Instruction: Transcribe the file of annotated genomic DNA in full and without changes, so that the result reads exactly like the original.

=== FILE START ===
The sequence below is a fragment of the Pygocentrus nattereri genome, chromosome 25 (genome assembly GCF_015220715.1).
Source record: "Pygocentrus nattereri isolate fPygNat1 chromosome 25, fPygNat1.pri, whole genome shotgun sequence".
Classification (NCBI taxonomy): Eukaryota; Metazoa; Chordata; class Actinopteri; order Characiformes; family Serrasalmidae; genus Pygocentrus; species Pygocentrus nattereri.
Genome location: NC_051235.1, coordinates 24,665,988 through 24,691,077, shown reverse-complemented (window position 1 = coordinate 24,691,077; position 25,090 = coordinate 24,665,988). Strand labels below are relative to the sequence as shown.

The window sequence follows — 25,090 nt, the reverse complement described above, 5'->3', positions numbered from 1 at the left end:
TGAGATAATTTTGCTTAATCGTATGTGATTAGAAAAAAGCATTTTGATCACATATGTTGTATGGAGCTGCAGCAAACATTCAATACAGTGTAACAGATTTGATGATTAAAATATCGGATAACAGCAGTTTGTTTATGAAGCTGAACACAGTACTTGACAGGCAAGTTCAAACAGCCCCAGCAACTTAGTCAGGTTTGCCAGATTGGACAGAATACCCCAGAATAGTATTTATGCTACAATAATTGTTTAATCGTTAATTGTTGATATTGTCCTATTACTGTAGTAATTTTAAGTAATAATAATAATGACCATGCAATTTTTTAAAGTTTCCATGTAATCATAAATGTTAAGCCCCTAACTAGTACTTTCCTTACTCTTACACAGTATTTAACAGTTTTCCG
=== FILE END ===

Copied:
The sequence below is a fragment of the Pygocentrus nattereri genome, chromosome 25 (genome assembly GCF_015220715.1).
Source record: "Pygocentrus nattereri isolate fPygNat1 chromosome 25, fPygNat1.pri, whole genome shotgun sequence".
Classification (NCBI taxonomy): Eukaryota; Metazoa; Chordata; class Actinopteri; order Characiformes; family Serrasalmidae; genus Pygocentrus; species Pygocentrus nattereri.
Genome location: NC_051235.1, coordinates 24,665,988 through 24,691,077, shown reverse-complemented (window position 1 = coordinate 24,691,077; position 25,090 = coordinate 24,665,988). Strand labels below are relative to the sequence as shown.

The window sequence follows — 25,090 nt, the reverse complement described above, 5'->3', positions numbered from 1 at the left end:
TGAGATAATTTTGCTTAATCGTATGTGATTAGAAAAAAGCATTTTGATCACATATGTTGTATGGAGCTGCAGCAAACATTCAATACAGTGTAACAGATTTGATGATTAAAATATCGGATAACAGCAGTTTGTTTATGAAGCTGAACACAGTACTTGACAGGCAAGTTCAAACAGCCCCAGCAACTTAGTCAGGTTTGCCAGATTGGACAGAATACCCCAGAATAGTATTTATGCTACAATAATTGTTTAATCGTTAATTGTTGATATTGTCCTATTACTGTAGTAATTTTAAGTAATAATAATAATGACCATGCAATTTTTTAAAGTTTCCATGTAATCATAAATGTTAAGCCCCTAACTAGTACTTTCCTTACTCTTACACAGTATTTAACAGTTTTCCG